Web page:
Star Trek Beyond
The Star Wars-ification of Star Trek continues; better than the others, but still not good enough.
The challenge: Pick the five best and five worst Woody Allen movies from the 40-something features he's directed since "What's Up, Tiger Lily?" (the Japanese spy movie he re-dubbed and re-cut in 1966). Here are my choices, loosely ordered, for MSN Movies. (Having just re-re-re-re-watched "Another Woman" for an Opening Shot entry -- I can't pull myself away from it once it starts -- I might now rank it higher than "Crimes and Misdemeanors," I think....) I recently caught up with or re-visited all the movies on my lists and quite a few more (yes, I sat through "A Midsummer Night's Sex Comedy" again, though I confess I only made it through the first half hour of "September" -- more than enough to confirm my memories of how wooden it was.) From my introduction to the full story at MSN Movies:
"I've contributed my share of mediocre and very bad films, just like everybody else. I've been working on the quantity theory. I feel if I keep making films, every once in a while I'll get lucky and one will come out OK. And that's exactly what happens." -- Woody Allen, in Robert Weide's film "Woody Allen -- A Documentary," to be released in the fall as part of PBS's "American Masters" series.
In case you don't remember, there was a time when Woody Allen was kind of a big deal. From the late 1970s through the early 1990s -- roughly from "Annie Hall" to "Bullets Over Broadway" (the last time he received an Oscar nomination for Best Director) -- Allen was considered by many to be one of the most vital and interesting American auteurs. His reputation as a serious (though often comedic) filmmaker seemed all the more impressive coming from a former TV gag writer and stand-up comic.
If his achievements seem less significant from the viewpoint of the 21st century, there are likely several reasons.... [from his advanced age to the Soon-Yi scandal]
In 2011, Allen's "Midnight in Paris," his 42nd feature as a director, was chosen to open the Cannes Film Festival. No matter how it is received, it seems unlikely to ride the rocket to cinematic oblivion any faster than the last Woody Allen picture to kick off the festival (the hackneyed "Hollywood Ending" in 2002) -- or, for that matter, the 2010 Cannes opener, Ridley Scott's "Robin Hood." But I'd say it's been at least 20 years since Allen produced anything that could stand alongside his peak movies of the 1970s and 1980s.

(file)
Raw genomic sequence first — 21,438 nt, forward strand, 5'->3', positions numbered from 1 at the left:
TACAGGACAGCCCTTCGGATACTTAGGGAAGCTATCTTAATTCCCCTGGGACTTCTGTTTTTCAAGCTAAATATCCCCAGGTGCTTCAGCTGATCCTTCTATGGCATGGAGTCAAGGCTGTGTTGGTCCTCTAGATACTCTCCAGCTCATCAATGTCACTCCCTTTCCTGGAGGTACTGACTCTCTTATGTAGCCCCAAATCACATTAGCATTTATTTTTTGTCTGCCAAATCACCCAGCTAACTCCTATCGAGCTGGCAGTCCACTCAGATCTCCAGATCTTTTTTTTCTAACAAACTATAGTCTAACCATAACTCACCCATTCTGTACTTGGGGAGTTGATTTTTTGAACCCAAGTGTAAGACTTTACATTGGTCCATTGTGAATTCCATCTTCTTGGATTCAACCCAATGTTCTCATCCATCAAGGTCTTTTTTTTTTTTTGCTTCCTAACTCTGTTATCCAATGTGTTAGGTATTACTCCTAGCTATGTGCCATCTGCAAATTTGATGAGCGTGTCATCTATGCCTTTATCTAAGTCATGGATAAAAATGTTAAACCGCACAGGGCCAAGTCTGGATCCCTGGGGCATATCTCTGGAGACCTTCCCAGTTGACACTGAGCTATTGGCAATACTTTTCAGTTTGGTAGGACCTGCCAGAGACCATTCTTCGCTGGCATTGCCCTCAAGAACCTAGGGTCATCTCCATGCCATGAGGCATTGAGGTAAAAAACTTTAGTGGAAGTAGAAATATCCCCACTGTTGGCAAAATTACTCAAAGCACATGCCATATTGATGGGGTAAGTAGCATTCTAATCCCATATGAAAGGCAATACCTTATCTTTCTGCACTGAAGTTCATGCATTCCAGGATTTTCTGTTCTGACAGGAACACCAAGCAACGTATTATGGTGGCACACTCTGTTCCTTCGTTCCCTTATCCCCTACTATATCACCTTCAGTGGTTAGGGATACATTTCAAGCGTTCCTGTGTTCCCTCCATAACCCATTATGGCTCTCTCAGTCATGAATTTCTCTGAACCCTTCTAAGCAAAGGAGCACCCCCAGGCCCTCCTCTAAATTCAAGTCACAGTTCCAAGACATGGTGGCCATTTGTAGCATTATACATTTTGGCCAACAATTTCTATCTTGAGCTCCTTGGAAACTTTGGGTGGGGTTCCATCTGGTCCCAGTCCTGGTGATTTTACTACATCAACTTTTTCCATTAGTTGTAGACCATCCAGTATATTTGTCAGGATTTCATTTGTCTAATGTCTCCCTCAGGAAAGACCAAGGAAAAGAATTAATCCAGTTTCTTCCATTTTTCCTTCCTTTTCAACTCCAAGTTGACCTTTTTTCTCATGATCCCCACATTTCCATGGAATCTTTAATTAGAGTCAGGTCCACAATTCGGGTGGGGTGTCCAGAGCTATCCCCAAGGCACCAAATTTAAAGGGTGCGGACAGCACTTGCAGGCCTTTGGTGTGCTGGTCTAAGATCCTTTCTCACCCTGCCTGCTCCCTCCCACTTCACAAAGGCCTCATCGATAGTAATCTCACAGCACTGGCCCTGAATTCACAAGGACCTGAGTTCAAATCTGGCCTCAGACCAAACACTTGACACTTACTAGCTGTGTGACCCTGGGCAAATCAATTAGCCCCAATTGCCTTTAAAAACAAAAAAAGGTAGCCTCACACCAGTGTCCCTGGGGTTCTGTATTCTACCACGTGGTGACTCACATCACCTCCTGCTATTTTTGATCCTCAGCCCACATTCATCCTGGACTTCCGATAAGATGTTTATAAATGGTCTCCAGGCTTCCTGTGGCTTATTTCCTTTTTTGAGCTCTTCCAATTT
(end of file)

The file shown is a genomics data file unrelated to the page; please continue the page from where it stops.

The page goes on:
Allen assessed his own work in a 2010 Times of London interview: "There are a few better than others, half a dozen, but it's a surprising paucity of worthwhile celluloid," he said, citing as his own favorites (in chronological order): "Zelig," "The Purple Rose of Cairo," "Husbands and Wives," "Bullets Over Broadway," "Match Point" and "Vicky Cristina Barcelona." Only "Zelig" and "Husbands and Wives" feature him as an actor, and all but the first two were released after his bust-up with Farrow. I wouldn't place any of those among his finest, but I like more of his movies than I dislike. So, here goes: my choices for the best and worst of Woody Allen.
See my comments on my favorites and least-favorites (in not very strict order) -- with alternates and runners-up -- at MSN Movies:
So, pitch in. Do you agree with Allen that none of his pictures will last? Which do you think are overrated (my choice: the insufferably condescending "Purple Rose of Cairo") or underrated ("Another Woman," for me, and "Radio Days")?
This movie is trying to kill these women, but they endure.
A Blu-ray review of "Batman v Superman: Dawn of Justice (Ultimate Edition)," arriving July 19.
A compilation of reviews defending the new "Ghostbusters" film.
The new "Ghostbusters" film brings a battle between distorted nostalgia and the power of a child's imagination.